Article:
Replay Value: 3
World War I, World War II, Vietnam, Gulf War, Gulf War Part Deux: George W's Electric Boogaloo...all of those periods of time have seen their fair share of videogames. The one era that isn't anywhere near as popular as the aforementioned is the American Civil War of the late 1800s. A war fought between the United States and the Confederate States of America, one that fought to spread democracy and an equal world, with an opponent that fought to prevent the end of slavery, and was against a federal government. So here's Activision's second History Channel licensed Civil War game, and unfortunately, this Civil War entry in Activision's catalogue is one to avoid at all costs, and I mean that literally.
Well, truth be told, Civil War: Secret Missions is below not-so-great status, it's rather terrible, actually. You are given, what is essentially, the most barebones shooter this era of gaming has offered thus far. The story places you into the shoes of both the Confederate and Union (US) armies, so you go back and forth between controlling the teams that succeeded in their objectives. To be blunt, Secret Missions has virtually no redeemable qualities to it. You're tossed into the career mode and instead of a hair-raising and tense experience, you're taking part in a boring shootout against a dozen others from a destroyed Church.
The mission objectives require little to no reading in order to get through, as the game is extremely linear and doesn't require you to perform a task that is the least bit specific. It's a point A, point B, point C affair that simply requires you to move-shoot-move. To make matters worse, the controls are sloppy and unresponsive, which makes playing the game a chore. At that point I realized that a Civil War first person shooter could make for a nice online game. Now, don't get me wrong, I sure didn't expect that from this game, it was just a general idea.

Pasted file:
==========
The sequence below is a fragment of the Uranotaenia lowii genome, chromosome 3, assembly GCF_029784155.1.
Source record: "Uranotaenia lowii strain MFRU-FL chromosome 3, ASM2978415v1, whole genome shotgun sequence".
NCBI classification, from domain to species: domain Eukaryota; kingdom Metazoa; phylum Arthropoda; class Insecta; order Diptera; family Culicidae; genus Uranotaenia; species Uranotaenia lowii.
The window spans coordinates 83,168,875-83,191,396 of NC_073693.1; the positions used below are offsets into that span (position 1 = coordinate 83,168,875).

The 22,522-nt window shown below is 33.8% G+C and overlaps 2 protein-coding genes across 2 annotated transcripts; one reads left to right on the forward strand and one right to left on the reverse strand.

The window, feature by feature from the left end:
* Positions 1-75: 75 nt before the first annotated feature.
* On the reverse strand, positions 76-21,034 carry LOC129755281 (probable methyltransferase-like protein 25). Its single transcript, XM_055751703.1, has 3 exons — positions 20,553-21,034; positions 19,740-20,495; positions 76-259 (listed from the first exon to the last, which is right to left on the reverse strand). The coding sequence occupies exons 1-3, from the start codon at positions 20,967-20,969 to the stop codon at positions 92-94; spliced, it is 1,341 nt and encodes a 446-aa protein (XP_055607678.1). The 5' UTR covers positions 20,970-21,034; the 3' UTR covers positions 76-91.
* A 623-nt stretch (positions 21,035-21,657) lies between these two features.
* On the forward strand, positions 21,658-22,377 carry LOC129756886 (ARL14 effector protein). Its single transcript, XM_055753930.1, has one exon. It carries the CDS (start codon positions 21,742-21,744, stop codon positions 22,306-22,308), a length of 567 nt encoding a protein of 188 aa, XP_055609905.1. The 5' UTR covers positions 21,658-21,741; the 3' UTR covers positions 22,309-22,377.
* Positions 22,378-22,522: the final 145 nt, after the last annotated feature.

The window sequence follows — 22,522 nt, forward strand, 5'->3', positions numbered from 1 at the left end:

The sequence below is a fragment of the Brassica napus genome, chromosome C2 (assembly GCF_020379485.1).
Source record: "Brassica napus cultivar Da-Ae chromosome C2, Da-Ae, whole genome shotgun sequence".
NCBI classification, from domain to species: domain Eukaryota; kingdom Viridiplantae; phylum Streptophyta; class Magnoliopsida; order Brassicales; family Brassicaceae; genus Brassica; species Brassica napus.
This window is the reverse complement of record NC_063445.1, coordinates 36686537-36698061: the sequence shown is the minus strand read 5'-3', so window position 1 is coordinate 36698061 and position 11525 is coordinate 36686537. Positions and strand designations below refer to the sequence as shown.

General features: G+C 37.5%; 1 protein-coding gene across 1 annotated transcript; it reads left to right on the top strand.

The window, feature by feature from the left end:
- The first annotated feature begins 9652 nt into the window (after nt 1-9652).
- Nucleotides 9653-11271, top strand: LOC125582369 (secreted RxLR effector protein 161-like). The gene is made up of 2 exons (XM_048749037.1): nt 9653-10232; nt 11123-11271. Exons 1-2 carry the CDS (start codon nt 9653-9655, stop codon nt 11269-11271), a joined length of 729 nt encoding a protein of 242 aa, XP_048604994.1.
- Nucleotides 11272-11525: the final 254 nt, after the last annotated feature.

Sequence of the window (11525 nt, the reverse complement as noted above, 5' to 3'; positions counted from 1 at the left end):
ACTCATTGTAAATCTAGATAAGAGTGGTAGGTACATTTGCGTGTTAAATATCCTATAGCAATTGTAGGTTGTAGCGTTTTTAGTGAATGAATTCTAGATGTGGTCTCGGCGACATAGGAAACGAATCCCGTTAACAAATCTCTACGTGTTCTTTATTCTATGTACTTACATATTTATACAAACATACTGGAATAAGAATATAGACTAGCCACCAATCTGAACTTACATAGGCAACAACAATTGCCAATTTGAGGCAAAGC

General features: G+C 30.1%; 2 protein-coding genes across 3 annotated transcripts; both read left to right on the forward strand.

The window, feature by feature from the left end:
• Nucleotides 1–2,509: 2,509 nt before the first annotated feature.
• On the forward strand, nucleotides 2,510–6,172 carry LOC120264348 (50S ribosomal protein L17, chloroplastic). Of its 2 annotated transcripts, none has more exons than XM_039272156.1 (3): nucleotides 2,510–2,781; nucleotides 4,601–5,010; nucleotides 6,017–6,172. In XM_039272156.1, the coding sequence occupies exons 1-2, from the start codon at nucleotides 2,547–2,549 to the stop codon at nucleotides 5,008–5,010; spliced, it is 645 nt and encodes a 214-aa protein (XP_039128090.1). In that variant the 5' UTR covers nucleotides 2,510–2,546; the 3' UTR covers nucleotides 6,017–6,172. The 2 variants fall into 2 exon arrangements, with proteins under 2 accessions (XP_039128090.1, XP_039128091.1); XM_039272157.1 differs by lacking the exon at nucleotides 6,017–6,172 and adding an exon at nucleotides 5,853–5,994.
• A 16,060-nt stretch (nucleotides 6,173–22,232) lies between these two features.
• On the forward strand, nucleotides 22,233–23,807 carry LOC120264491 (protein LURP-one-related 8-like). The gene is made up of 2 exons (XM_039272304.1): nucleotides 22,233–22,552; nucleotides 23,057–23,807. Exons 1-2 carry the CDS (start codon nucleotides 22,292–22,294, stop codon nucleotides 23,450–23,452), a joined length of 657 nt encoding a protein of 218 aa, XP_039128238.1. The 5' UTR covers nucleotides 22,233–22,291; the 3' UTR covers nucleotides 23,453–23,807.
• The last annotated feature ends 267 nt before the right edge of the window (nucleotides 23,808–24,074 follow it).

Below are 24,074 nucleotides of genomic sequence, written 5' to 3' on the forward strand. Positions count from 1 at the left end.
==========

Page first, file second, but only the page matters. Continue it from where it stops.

But at that point, my thought made me realize something else...there is no multiplayer! Yes, a first person shooter that doesn't have any online or multiplayer modes to speak of. No online deathmatches, no offline versus matches - nothing! When I said this game was barebones, I meant it. In fact, apart from what I've already mentioned, there simply isn't anything else to talk about regarding this game. Even if the price has now dropped to $30, I still wouldn't go anywhere near this poor excuse of a game, because things get worse.
With a game engine such as Call of Duty 4's at their disposal, it makes no sense to me as to why Activision would have developer Cauldron use anything but that. Civil War: Secret Missions demonstrates nothing but the worst, boasting a game engine that is unable to maintain a remotely stable framerate no matter what the game is rendering. It's especially troublesome, because the visuals are nothing short of ugly, so to have this game engine struggle as much as it does shows the lack of prowess behind the developer. Just about the only good looking aspect of the graphics is the trees and their well textured bark. That's right...tree bark is the highlight of this game's visuals.
The audio is as bad as the visuals. Your partners repeat the same five lines over and over and over and over again, and the voice acting could use some serious work. To make matters worse, the voice acting is also glitchy, with words frequently being cut-off during the cut-scenes. Background noise is completely uninspired and your enemies are every bit as redundant and repetitive as your allies are. To add to that, gun shots and explosions sound dull and lifeless.
While I highly doubt any of you even considered purchasing a copy of Civil War: Secret Missions, you should still be well aware of just how bad the game is. If you happen to see it for a price below the $30 mark it retails for now, continue to avoid it. If you see it in a 99-cent bin somewhere...avoid it. If someone leaves it at your doorstep, call your local anti-terrorist organization and have forensics experts find out who would do such a heinous act. Yes, I'm being a bit harsh here, but so was Activision when they decided to create a game that offers absolutely no value, terrible gameplay, awful visuals, and poor audio and charge nearly full price for it. That's just not cool.